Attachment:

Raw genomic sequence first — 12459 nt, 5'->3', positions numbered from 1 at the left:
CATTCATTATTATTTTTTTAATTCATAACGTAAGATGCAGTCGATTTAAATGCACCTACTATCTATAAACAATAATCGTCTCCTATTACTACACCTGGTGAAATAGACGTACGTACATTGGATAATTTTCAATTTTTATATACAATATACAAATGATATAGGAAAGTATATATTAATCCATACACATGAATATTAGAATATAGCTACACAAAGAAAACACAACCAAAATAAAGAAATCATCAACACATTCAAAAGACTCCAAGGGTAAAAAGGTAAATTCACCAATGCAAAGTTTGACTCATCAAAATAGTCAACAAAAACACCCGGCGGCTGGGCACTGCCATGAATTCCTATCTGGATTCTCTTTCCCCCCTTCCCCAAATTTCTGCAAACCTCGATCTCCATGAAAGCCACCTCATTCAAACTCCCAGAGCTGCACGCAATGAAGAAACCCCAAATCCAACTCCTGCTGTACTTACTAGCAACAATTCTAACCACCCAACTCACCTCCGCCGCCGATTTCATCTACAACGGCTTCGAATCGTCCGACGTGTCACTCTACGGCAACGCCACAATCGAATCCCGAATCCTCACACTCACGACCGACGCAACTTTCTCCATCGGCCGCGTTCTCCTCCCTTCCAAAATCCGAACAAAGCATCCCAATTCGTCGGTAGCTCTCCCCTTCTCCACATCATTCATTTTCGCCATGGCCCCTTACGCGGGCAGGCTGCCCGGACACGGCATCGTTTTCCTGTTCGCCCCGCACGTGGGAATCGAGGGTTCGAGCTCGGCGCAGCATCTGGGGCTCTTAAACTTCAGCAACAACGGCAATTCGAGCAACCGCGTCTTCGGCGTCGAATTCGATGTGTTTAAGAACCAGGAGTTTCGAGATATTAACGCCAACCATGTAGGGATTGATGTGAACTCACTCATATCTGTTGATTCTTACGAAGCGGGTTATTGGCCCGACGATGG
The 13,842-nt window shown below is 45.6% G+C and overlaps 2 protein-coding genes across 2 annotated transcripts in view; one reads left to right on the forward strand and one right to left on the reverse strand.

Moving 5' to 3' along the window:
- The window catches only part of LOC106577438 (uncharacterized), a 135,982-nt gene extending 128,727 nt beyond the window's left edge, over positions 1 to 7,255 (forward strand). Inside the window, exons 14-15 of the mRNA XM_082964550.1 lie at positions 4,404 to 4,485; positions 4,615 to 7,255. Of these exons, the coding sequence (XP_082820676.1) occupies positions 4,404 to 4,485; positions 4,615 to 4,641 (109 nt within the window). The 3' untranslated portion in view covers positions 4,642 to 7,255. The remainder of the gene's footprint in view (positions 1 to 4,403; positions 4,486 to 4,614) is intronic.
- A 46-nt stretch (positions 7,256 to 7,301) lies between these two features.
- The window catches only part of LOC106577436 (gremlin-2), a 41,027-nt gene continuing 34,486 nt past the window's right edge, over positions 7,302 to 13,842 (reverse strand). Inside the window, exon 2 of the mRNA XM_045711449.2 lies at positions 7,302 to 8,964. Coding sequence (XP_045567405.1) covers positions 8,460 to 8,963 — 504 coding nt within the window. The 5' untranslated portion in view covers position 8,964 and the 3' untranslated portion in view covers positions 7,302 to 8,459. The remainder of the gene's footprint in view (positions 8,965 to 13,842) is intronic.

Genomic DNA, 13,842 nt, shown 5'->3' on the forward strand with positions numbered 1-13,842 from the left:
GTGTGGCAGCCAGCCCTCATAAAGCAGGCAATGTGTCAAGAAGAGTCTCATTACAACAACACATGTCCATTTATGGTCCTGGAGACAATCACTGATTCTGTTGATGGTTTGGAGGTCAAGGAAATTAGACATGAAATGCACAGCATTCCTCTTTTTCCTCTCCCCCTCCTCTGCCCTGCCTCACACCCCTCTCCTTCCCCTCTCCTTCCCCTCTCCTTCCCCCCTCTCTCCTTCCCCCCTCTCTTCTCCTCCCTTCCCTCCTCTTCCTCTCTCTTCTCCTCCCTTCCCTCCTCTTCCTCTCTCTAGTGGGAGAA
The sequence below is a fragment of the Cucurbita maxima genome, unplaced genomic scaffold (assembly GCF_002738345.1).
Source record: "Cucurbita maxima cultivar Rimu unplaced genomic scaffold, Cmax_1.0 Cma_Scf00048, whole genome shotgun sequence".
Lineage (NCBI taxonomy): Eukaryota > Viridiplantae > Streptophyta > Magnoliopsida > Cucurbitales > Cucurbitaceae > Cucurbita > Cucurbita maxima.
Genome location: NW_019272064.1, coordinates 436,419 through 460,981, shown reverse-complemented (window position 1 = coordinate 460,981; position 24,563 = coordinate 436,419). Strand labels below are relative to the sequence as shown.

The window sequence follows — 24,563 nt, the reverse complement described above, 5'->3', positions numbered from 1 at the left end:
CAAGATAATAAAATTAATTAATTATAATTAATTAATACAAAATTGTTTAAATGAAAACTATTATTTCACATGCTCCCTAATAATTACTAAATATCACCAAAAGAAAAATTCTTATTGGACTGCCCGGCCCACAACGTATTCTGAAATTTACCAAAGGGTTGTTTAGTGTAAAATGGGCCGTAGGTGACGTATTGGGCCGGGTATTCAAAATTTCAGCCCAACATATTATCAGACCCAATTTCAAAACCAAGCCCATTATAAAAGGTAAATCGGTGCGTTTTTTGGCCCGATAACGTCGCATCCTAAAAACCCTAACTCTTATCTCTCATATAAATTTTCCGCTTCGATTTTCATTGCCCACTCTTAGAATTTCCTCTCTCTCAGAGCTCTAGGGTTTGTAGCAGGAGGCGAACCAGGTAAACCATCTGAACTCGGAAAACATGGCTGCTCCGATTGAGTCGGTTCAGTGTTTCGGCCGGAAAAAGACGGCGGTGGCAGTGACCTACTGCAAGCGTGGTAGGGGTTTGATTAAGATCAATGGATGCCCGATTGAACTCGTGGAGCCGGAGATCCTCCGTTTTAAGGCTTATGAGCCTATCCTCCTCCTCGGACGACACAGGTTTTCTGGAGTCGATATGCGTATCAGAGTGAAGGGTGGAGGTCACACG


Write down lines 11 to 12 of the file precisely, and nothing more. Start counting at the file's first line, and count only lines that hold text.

Source record: "Cucurbita maxima cultivar Rimu unplaced genomic scaffold, Cmax_1.0 Cma_Scf00048, whole genome shotgun sequence".
Lineage (NCBI taxonomy): Eukaryota > Viridiplantae > Streptophyta > Magnoliopsida > Cucurbitales > Cucurbitaceae > Cucurbita > Cucurbita maxima.